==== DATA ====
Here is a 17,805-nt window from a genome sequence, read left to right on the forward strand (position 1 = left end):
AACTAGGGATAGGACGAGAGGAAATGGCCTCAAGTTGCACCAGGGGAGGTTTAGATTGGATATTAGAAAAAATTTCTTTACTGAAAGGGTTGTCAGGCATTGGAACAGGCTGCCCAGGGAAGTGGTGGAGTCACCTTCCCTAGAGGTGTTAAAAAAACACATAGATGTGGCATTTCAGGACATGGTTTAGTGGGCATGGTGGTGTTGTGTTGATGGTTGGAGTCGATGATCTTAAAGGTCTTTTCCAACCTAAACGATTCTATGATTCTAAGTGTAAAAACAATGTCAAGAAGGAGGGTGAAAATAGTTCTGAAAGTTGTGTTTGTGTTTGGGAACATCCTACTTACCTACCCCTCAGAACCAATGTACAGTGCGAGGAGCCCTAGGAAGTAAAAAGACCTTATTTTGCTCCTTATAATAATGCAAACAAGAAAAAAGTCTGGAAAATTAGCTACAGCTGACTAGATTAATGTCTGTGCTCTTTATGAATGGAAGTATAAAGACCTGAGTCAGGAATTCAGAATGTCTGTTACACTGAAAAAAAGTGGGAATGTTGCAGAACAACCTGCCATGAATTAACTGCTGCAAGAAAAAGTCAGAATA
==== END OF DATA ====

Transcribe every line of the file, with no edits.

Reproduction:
Here is a 17,805-nt window from a genome sequence, read left to right on the forward strand (position 1 = left end):
AACTAGGGATAGGACGAGAGGAAATGGCCTCAAGTTGCACCAGGGGAGGTTTAGATTGGATATTAGAAAAAATTTCTTTACTGAAAGGGTTGTCAGGCATTGGAACAGGCTGCCCAGGGAAGTGGTGGAGTCACCTTCCCTAGAGGTGTTAAAAAAACACATAGATGTGGCATTTCAGGACATGGTTTAGTGGGCATGGTGGTGTTGTGTTGATGGTTGGAGTCGATGATCTTAAAGGTCTTTTCCAACCTAAACGATTCTATGATTCTAAGTGTAAAAACAATGTCAAGAAGGAGGGTGAAAATAGTTCTGAAAGTTGTGTTTGTGTTTGGGAACATCCTACTTACCTACCCCTCAGAACCAATGTACAGTGCGAGGAGCCCTAGGAAGTAAAAAGACCTTATTTTGCTCCTTATAATAATGCAAACAAGAAAAAAGTCTGGAAAATTAGCTACAGCTGACTAGATTAATGTCTGTGCTCTTTATGAATGGAAGTATAAAGACCTGAGTCAGGAATTCAGAATGTCTGTTACACTGAAAAAAAGTGGGAATGTTGCAGAACAACCTGCCATGAATTAACTGCTGCAAGAAAAAGTCAGAATA